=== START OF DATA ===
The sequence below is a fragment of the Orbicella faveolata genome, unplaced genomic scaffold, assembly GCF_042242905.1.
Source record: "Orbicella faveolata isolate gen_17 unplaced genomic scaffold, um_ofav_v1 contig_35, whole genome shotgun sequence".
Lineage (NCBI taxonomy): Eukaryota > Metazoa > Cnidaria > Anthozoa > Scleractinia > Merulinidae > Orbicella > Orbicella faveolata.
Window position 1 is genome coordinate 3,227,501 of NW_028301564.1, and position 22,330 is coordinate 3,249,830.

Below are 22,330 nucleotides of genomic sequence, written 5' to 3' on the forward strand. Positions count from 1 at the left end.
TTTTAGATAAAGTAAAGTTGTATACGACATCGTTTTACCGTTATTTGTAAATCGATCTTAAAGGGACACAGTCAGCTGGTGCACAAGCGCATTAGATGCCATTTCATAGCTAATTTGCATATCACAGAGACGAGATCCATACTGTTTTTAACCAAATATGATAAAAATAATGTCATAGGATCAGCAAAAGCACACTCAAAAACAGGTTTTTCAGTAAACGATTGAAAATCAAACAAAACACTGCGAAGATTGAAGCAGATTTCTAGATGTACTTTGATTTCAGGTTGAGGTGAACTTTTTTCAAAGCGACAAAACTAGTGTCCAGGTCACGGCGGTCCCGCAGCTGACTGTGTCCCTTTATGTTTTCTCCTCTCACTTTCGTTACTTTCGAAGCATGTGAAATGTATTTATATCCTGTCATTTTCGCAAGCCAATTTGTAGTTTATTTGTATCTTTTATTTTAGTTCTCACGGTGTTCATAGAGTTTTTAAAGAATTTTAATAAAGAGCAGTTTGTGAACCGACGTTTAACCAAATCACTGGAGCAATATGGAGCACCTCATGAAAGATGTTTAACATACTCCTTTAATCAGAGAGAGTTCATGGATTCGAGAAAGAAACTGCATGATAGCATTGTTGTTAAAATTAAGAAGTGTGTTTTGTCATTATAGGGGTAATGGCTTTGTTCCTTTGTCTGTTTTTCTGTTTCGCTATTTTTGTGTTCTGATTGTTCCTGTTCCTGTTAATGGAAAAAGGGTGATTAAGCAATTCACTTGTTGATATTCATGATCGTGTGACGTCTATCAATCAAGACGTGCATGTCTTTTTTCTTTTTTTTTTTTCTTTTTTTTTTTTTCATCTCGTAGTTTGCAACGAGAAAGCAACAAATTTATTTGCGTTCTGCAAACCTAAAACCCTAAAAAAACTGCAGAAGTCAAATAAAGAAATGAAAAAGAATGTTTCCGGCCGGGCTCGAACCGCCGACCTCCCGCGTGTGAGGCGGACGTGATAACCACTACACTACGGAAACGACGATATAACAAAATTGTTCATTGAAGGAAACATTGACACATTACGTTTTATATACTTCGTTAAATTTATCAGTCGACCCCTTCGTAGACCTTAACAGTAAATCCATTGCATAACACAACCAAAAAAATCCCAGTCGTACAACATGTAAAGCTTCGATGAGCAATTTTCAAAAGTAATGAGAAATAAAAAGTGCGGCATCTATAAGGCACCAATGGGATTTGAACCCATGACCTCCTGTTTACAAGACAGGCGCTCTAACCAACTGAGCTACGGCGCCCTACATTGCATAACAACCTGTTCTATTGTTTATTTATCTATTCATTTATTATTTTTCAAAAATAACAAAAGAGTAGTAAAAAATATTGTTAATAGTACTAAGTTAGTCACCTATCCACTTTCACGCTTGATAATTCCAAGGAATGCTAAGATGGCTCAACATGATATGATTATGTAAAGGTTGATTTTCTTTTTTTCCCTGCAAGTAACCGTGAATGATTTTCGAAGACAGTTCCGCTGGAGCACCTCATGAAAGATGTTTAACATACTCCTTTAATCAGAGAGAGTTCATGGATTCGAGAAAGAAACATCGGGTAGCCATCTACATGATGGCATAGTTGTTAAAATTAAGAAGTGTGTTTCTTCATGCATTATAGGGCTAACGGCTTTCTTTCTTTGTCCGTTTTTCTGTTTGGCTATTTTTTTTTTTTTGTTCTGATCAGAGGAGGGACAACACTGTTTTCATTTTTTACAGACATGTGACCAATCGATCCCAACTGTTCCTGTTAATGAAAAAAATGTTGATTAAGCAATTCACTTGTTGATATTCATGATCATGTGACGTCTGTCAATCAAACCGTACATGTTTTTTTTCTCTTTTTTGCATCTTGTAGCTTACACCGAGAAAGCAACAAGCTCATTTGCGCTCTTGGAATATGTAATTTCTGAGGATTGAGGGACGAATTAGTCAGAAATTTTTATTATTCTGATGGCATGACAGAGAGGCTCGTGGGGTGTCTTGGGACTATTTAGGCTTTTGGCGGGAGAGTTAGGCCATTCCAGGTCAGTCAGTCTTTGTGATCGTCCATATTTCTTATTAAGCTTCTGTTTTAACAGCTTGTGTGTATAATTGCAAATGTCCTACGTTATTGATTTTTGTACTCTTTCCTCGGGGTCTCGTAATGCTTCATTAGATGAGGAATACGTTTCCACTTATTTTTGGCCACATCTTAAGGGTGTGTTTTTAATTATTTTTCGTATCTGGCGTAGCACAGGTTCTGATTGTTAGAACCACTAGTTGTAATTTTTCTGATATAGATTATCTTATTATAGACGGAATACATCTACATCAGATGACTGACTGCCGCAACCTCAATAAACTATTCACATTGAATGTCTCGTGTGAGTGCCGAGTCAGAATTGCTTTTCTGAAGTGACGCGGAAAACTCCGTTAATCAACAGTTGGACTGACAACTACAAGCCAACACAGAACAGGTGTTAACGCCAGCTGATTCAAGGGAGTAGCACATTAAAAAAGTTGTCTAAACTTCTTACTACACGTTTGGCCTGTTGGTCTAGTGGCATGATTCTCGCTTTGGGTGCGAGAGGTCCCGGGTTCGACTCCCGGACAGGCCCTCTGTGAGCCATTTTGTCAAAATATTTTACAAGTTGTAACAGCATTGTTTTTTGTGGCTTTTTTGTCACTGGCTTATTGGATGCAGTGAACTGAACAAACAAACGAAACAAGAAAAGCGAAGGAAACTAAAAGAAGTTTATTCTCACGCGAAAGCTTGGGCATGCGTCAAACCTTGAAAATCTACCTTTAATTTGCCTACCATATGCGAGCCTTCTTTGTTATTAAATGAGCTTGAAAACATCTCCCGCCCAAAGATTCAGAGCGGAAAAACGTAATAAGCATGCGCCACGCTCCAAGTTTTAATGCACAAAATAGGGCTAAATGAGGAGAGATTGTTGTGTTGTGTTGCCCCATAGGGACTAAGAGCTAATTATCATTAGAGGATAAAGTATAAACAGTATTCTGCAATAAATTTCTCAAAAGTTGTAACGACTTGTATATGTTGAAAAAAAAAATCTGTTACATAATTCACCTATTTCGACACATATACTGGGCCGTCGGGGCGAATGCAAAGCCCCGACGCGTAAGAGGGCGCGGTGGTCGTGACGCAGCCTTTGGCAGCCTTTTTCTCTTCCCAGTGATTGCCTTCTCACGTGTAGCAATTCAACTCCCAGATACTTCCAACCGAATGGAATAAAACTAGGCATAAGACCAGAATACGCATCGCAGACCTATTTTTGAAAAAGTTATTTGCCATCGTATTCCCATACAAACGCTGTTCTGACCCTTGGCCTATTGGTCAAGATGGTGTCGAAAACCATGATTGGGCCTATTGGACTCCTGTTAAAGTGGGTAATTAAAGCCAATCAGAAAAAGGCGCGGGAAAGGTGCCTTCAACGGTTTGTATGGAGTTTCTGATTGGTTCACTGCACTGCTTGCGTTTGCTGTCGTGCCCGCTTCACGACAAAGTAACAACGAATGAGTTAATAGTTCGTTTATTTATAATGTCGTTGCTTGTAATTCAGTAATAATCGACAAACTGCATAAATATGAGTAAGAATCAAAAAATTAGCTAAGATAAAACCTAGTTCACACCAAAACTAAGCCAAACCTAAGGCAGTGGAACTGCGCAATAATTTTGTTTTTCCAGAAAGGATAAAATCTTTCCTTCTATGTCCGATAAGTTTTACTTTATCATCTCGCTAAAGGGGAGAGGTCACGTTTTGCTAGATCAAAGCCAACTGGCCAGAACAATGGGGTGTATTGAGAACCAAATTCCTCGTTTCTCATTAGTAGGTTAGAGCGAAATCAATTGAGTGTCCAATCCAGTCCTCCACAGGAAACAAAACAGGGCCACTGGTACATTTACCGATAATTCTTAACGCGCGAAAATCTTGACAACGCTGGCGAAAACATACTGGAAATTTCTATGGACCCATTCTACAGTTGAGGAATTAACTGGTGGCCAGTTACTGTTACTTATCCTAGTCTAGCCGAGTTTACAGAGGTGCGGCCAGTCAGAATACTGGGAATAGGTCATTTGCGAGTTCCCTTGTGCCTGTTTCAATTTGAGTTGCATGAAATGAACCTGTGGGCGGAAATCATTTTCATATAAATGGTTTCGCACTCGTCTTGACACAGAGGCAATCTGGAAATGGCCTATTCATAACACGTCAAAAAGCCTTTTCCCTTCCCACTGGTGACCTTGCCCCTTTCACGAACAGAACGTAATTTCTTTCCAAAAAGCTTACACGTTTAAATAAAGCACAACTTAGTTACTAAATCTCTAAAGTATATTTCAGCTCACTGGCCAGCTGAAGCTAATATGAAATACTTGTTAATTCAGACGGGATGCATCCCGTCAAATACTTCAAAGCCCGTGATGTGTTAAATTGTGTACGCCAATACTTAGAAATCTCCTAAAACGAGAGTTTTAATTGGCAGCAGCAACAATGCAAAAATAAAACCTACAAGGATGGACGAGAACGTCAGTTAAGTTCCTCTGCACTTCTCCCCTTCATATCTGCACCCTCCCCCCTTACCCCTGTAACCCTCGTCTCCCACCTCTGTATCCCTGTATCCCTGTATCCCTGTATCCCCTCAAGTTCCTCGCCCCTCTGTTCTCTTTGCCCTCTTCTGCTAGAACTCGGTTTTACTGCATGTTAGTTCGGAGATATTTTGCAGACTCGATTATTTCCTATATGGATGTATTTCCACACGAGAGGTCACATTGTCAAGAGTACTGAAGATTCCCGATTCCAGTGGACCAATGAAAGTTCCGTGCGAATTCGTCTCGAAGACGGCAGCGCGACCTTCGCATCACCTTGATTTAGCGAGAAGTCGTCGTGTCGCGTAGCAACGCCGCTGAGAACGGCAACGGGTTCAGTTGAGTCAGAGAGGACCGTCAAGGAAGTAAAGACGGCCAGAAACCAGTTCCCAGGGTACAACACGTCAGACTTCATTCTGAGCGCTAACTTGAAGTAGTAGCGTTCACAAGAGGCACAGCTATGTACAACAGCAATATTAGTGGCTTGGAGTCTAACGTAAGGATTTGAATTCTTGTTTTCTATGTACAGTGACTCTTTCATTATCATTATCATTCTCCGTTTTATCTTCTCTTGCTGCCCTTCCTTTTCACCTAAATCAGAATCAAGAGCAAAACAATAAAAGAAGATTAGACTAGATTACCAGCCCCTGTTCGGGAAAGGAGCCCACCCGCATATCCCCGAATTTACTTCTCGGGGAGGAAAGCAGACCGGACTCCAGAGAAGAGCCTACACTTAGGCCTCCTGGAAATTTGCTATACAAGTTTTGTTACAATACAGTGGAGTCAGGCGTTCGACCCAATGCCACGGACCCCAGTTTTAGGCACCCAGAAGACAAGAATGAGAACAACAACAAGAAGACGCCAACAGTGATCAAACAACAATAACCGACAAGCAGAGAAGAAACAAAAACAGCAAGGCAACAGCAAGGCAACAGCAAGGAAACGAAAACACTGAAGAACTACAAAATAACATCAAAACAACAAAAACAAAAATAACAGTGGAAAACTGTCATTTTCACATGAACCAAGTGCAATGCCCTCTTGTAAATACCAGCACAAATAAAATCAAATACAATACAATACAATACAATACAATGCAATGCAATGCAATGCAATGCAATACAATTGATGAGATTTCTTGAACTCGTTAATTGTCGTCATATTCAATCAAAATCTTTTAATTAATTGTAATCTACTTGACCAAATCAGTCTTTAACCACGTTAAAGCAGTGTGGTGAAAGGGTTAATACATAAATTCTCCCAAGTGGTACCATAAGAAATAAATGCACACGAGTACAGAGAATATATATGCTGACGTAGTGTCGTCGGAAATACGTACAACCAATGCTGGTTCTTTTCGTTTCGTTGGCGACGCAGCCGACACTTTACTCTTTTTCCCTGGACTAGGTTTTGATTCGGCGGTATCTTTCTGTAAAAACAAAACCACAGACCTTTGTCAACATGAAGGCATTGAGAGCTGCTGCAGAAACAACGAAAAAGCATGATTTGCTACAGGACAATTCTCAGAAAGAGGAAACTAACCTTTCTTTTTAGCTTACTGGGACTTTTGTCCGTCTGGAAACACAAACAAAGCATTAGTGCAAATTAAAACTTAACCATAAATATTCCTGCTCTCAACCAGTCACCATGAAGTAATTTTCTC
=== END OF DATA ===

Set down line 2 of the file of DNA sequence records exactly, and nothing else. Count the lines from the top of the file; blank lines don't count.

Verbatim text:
Source record: "Orbicella faveolata isolate gen_17 unplaced genomic scaffold, um_ofav_v1 contig_35, whole genome shotgun sequence".